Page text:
Among these, there are Priorities that provide direction on where to start. Strategic Initiatives then describe in more detail how the priorities can be implemented. Specific Objectives and Actions This plan develops a series of specific objectives ends and actions means to enhance excellence in five central domains or goal area of the university: The Faculty section emphasizes the importance of increasing the size and quality of faculty in strategically important areas, enhancing the diversity of faculty, and anticipating future retirements by pre-filling positions and recruiting at lower ranks.
The Education section identifies ways to enhance excellence in teaching across the university and ways to enable students to take full advantage of the university's educational breadth through more field-based or international activities in which they "engage the world" in their academic work under faculty supervision.
The health and well-being of students are included as conditions for academic and life success.
A key theme is to make public engagement and impact a more distinctive component of education at Cornell. The Research, Scholarship, and Creativity section stresses the need to increase the number of academic departments that achieve a position of leadership, strengthen support for emerging interdisciplinary areas, and provide libraries and shared research facilities.
In the section on Public Engagementthe outreach mission is broadly defined as "public engagement" so as to include the entire university. The plan suggests the need for a rigorous assessment of the university's public engagement and impact with an eye toward connecting these activities even more closely to educational and research strengths on campus.
A section on Staff Excellence affirms the critical role of staff in support of the academic mission and the importance of being an exemplary employer; under Organizational Stewardshipthe plan develops objectives and actions for how the management of key resources finance, capital, and information technology can efficiently support the academic mission.
Effective organizational stewardship will be necessary to free up the resources important for achieving the strategic initiatives of this plan. Overall, the specific objectives and actions of the plan suggest the need to move on a number of fronts to keep abreast of the competition and enhance academic excellence.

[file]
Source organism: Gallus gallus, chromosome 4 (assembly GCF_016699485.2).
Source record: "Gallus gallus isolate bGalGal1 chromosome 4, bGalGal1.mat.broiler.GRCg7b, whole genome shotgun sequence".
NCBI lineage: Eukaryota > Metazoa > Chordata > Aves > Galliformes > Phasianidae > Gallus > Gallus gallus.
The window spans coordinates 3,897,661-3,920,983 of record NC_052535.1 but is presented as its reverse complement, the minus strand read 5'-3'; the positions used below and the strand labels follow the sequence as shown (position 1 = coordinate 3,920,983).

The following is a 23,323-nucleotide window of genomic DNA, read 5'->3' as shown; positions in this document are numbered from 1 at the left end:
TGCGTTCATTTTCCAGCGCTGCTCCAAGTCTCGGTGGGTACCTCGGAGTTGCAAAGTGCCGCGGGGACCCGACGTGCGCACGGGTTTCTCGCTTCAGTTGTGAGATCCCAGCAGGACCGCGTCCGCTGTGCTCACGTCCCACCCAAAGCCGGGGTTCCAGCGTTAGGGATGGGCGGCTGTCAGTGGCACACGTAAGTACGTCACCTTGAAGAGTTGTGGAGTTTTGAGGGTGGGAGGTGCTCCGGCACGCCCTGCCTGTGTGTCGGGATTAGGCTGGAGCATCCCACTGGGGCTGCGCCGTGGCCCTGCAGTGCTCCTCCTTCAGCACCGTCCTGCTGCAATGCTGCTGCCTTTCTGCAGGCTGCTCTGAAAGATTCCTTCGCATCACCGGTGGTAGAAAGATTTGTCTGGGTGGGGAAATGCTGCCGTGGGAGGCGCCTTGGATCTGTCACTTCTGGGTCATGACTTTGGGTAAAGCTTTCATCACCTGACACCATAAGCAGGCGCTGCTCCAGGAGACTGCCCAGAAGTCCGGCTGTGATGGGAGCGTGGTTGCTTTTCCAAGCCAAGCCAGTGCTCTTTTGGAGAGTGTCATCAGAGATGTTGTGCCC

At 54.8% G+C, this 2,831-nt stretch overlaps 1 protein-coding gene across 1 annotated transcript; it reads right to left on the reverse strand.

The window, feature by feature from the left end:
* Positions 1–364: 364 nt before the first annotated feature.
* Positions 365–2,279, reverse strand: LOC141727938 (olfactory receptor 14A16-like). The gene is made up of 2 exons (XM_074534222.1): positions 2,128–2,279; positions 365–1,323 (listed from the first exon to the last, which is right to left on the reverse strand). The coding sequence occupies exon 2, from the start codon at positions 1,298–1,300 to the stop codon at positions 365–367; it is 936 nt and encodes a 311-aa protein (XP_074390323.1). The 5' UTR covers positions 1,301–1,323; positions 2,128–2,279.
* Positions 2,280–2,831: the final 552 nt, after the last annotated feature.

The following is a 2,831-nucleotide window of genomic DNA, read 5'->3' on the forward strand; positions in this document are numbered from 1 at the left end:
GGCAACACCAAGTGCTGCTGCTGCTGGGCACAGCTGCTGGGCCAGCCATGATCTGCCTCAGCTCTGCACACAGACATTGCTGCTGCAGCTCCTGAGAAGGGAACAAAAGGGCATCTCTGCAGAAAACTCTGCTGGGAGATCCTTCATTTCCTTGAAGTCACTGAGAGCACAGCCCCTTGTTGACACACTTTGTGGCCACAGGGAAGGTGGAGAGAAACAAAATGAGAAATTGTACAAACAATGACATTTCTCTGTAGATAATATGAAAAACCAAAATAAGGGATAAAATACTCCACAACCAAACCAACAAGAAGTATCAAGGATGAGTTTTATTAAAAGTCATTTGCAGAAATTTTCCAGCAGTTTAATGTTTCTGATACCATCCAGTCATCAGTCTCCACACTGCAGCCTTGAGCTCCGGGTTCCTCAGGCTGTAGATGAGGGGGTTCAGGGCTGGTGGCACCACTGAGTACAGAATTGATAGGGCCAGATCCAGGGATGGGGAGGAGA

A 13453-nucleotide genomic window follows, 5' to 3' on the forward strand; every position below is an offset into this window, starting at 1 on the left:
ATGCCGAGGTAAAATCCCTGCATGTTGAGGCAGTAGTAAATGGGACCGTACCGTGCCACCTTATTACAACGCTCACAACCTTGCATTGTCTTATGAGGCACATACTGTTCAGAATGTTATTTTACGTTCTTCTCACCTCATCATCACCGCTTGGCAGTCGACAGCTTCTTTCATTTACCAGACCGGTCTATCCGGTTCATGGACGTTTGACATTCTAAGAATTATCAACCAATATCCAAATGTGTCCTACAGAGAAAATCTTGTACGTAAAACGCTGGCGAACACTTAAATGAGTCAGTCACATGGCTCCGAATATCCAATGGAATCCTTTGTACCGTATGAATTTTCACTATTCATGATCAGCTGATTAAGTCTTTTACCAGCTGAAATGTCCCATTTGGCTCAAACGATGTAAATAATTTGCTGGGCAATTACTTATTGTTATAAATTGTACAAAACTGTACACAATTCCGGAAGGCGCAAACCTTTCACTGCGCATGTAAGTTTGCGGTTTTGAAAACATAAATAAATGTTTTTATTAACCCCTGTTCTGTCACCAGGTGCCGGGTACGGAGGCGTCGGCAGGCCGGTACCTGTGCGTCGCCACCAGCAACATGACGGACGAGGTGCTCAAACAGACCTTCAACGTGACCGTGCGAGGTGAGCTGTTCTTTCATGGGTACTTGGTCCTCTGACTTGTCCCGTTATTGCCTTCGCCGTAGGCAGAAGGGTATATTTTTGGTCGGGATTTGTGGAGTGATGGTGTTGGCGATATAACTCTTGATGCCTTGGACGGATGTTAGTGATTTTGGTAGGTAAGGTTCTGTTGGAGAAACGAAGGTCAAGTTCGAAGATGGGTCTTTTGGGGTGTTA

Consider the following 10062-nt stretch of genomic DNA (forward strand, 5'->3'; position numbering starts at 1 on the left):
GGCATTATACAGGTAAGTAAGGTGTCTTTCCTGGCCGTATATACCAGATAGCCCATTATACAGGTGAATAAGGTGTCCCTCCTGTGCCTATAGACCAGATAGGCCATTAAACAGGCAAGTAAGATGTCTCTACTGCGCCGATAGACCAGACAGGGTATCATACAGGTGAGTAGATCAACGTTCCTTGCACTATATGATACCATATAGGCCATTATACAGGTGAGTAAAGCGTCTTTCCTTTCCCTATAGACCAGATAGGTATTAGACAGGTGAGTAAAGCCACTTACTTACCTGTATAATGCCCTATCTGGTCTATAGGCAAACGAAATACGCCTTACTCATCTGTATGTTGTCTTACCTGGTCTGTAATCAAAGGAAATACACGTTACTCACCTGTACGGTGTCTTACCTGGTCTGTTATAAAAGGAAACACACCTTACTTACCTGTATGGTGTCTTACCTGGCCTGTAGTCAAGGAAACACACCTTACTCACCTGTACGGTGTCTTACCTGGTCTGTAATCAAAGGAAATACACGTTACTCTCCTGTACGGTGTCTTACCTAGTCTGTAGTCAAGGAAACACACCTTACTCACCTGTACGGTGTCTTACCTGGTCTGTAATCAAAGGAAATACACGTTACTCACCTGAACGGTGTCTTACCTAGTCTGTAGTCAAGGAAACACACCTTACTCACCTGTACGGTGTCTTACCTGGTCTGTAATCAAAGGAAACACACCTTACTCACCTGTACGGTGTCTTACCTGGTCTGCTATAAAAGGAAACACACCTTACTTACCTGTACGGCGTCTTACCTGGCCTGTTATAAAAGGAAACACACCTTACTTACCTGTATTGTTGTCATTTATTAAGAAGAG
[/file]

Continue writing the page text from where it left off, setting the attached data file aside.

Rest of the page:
Strategic Priorities and Initiatives The highest overall priority proposed for the next five years is to enhance faculty excellence.Executive Summary THE MISSION. The objective is to develop the resources and the infrastructure that are necessary to identify early stage opportunities, and then assist client companies in the process of commercialization.
Free Essay: Strategic Objective Summary Ed Mathewson BUS/INTEGRATED BUSINESS TOPICS 3/23/15 Nels Holmgren Balanced Scorecard Targets Strategic Objectives.
Tips. The strategic plan is not set in stone. As the business grows, goals can change, which could ultimately change the mission and objective of the business. Boyd Meets Goldratt. U.S. Air Force Colonel John Boyd inventor of the OODA loop, maneuver warfare, and “father” of both the F15 & F16 fighters (1) had a concept called “building snowmobiles (2).”.
Strategic Stakeholder Management, as described by Berman, Wicks, Kotha, Jones (Academy of Management Journal; Oct99, Vol.
42 Issue 5) using earlier work of Edward Freeman is an Instrumental Approach.. Instrumental approaches towards stakeholder theory hold that: To maximize shareholder value over an uncertain time frame, managers ought to pay attention to key stakeholder relationships. This site provides information on objective 2 of the Polio Eradication and Endgame Strategic Plan Objective 2 seeks to hasten the interruption of all poliovirus transmission and, where possible, contribute to strengthening immunization services for the delivery of other lifesaving vaccines.